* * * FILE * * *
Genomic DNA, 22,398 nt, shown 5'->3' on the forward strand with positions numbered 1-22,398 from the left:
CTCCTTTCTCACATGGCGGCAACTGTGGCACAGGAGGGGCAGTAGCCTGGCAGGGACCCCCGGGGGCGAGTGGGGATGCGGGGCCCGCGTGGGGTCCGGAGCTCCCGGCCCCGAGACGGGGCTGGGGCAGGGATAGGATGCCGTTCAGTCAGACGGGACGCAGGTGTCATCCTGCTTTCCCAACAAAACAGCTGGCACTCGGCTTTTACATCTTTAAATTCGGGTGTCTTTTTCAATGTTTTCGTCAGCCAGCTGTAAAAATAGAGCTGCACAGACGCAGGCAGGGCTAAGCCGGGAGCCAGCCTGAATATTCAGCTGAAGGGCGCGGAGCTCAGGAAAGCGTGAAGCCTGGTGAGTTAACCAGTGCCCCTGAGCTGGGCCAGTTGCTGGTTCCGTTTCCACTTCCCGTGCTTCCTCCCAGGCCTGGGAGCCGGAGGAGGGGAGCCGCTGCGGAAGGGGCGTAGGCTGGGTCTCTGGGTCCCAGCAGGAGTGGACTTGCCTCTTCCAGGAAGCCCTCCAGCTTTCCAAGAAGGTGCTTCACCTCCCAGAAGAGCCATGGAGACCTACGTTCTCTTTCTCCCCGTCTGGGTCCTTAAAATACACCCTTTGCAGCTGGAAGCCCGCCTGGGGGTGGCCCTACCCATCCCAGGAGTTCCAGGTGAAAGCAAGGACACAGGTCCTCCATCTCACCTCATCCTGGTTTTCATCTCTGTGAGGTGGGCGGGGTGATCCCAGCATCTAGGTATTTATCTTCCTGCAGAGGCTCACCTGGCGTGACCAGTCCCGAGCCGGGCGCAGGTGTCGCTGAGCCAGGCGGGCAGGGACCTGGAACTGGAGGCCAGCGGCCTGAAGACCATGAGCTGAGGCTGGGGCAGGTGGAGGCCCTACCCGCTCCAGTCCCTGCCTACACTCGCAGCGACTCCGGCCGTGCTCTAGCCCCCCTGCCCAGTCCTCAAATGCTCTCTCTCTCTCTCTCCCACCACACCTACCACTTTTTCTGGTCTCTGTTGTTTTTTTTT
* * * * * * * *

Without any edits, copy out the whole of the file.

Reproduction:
Genomic DNA, 22,398 nt, shown 5'->3' on the forward strand with positions numbered 1-22,398 from the left:
CTCCTTTCTCACATGGCGGCAACTGTGGCACAGGAGGGGCAGTAGCCTGGCAGGGACCCCCGGGGGCGAGTGGGGATGCGGGGCCCGCGTGGGGTCCGGAGCTCCCGGCCCCGAGACGGGGCTGGGGCAGGGATAGGATGCCGTTCAGTCAGACGGGACGCAGGTGTCATCCTGCTTTCCCAACAAAACAGCTGGCACTCGGCTTTTACATCTTTAAATTCGGGTGTCTTTTTCAATGTTTTCGTCAGCCAGCTGTAAAAATAGAGCTGCACAGACGCAGGCAGGGCTAAGCCGGGAGCCAGCCTGAATATTCAGCTGAAGGGCGCGGAGCTCAGGAAAGCGTGAAGCCTGGTGAGTTAACCAGTGCCCCTGAGCTGGGCCAGTTGCTGGTTCCGTTTCCACTTCCCGTGCTTCCTCCCAGGCCTGGGAGCCGGAGGAGGGGAGCCGCTGCGGAAGGGGCGTAGGCTGGGTCTCTGGGTCCCAGCAGGAGTGGACTTGCCTCTTCCAGGAAGCCCTCCAGCTTTCCAAGAAGGTGCTTCACCTCCCAGAAGAGCCATGGAGACCTACGTTCTCTTTCTCCCCGTCTGGGTCCTTAAAATACACCCTTTGCAGCTGGAAGCCCGCCTGGGGGTGGCCCTACCCATCCCAGGAGTTCCAGGTGAAAGCAAGGACACAGGTCCTCCATCTCACCTCATCCTGGTTTTCATCTCTGTGAGGTGGGCGGGGTGATCCCAGCATCTAGGTATTTATCTTCCTGCAGAGGCTCACCTGGCGTGACCAGTCCCGAGCCGGGCGCAGGTGTCGCTGAGCCAGGCGGGCAGGGACCTGGAACTGGAGGCCAGCGGCCTGAAGACCATGAGCTGAGGCTGGGGCAGGTGGAGGCCCTACCCGCTCCAGTCCCTGCCTACACTCGCAGCGACTCCGGCCGTGCTCTAGCCCCCCTGCCCAGTCCTCAAATGCTCTCTCTCTCTCTCTCCCACCACACCTACCACTTTTTCTGGTCTCTGTTGTTTTTTTTT